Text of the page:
If you are in the process of making your own funeral and burial arrangements, it is likely that you will be asked if you would prefer to be cremated instead of having a traditional burial. Even though more than 40 percent of people in the U.S. chose cremation as of 2010, there are still a lot of untrue myths that funeral planners often have about the practice. In order to fully understand and consider of cremation is the right choice for you, it is a good idea to get these myths out of the way first. Here are two of the biggest myths about cremation and the actual facts you will want to know when you are making your own arrangements.
Myth: Cremation means leaving loved ones to handle the remains when you are gone.
Fact: Just because you choose to be cremated, it does not mean that you have to also choose to leave your ashen remains with your loved ones to spread or keep in their home. You can easily make arrangements for your loved ones to never see the ashen remains at all, if that is what you choose. Your ashes can be buried during a burial service provided by a funeral director, or even transformed into memorial gifts, such as jewelry, paintings, or artwork after the cremation has occurred. The crematorium can arrange for your final wishes to be carried out, completely eliminating the need for loved ones to have to handle your remains at all.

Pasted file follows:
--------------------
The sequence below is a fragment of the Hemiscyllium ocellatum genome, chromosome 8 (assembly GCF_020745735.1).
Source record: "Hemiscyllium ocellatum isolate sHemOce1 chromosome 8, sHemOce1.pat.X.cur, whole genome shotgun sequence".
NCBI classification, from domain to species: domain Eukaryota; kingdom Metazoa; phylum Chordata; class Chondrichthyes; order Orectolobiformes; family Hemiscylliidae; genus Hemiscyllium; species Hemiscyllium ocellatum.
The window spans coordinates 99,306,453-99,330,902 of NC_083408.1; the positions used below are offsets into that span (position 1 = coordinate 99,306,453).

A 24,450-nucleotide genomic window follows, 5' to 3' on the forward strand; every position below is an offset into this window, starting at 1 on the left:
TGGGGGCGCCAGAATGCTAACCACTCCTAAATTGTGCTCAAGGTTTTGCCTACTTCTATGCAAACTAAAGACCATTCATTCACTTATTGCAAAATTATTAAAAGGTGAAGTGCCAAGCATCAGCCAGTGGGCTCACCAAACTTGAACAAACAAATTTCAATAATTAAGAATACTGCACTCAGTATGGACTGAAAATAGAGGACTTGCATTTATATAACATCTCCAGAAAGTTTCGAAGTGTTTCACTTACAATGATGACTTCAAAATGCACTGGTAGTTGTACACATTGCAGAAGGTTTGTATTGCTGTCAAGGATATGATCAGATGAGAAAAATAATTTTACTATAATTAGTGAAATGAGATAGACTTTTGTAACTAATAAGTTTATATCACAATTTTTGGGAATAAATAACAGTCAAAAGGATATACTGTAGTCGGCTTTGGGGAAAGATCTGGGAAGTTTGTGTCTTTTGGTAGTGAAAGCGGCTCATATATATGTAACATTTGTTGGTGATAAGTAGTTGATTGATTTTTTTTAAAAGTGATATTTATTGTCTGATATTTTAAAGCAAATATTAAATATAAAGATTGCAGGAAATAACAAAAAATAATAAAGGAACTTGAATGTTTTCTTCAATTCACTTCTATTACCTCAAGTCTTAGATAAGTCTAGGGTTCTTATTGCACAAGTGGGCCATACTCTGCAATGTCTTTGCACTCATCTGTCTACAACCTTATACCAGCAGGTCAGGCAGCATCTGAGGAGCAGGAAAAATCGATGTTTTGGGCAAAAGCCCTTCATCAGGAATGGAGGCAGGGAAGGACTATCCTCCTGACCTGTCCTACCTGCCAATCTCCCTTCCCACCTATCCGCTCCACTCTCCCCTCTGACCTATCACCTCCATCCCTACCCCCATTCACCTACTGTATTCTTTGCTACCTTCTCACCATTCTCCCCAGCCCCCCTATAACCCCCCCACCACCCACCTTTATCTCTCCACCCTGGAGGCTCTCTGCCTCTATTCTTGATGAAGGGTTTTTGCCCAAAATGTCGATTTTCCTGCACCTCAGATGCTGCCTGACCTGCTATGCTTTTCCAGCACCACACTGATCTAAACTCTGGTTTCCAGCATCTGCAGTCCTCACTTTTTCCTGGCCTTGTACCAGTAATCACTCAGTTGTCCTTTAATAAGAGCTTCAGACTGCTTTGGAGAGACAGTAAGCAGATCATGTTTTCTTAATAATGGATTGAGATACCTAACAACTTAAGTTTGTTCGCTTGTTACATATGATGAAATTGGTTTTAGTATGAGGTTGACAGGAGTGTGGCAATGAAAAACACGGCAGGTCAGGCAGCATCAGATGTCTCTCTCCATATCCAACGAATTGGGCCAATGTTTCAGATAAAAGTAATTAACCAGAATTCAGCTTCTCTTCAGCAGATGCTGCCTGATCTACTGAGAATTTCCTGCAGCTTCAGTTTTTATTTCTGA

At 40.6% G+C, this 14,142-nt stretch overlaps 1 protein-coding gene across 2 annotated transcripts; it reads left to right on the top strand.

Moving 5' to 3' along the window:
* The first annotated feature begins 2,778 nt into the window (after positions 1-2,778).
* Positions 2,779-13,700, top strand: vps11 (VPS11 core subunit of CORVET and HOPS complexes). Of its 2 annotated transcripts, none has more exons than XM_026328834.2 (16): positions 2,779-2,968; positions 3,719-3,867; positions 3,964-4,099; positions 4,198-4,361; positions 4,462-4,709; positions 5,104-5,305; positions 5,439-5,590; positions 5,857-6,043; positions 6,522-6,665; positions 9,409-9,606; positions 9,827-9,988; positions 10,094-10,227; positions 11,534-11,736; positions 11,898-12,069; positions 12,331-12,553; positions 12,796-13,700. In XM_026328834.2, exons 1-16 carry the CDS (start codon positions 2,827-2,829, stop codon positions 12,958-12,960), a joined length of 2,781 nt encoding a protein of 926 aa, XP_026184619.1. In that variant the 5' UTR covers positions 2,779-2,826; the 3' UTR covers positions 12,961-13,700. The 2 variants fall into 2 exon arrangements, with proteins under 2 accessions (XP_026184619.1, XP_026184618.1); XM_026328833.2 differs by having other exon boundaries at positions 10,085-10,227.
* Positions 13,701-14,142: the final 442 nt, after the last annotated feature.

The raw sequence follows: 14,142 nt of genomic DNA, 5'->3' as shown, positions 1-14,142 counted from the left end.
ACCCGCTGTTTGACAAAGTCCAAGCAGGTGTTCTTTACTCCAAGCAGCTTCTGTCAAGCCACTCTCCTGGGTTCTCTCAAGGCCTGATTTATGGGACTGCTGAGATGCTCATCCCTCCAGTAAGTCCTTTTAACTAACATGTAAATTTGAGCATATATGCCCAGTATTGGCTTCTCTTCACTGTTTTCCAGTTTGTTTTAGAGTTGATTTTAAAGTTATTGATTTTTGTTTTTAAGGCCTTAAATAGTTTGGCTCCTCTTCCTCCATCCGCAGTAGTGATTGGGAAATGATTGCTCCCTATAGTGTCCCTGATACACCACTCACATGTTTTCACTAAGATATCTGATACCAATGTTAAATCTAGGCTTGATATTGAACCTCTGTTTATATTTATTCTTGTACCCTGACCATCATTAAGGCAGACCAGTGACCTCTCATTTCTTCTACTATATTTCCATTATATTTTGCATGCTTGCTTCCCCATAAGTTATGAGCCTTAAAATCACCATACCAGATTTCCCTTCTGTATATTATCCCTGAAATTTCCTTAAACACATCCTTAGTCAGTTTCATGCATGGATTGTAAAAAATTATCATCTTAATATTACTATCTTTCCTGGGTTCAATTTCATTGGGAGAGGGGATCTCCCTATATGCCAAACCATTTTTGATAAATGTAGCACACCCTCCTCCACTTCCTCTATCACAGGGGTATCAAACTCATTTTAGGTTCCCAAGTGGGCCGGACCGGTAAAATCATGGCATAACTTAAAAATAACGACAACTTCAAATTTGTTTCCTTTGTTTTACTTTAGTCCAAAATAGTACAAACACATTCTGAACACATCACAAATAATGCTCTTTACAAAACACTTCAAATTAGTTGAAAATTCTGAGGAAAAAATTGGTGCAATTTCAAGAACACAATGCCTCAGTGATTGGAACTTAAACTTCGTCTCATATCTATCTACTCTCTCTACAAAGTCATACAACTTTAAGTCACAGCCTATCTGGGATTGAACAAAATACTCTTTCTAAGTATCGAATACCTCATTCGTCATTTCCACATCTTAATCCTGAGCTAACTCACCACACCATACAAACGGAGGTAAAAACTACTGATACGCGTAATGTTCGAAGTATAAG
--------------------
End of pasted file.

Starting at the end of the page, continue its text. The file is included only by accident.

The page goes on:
Myth: There are a lot of religions that are against choosing to be cremated.
Fact: There may have once been many religions against cremation, but with the evolution of cremation popularity, more organized faiths have changed and now accept cremation as a end-of-life choice for patrons and church members. For example, the Catholic faith once banned cremation many years ago, but lifted the ban after 1963 and now accepts the practice in most churches. The only faiths that still are not accepting of cremation, for the most part, are orthodox Judaism and Islam.
When you are planning something as serious as your own funeral arrangements, the slightest misconceptions can get in the way of you making the best decisions for yourself. If you would like to know more about cremation and ask any questions, be sure to talk openly with the funeral director, such as Romero Family Funeral Home Corp., during your planning process for advice and information.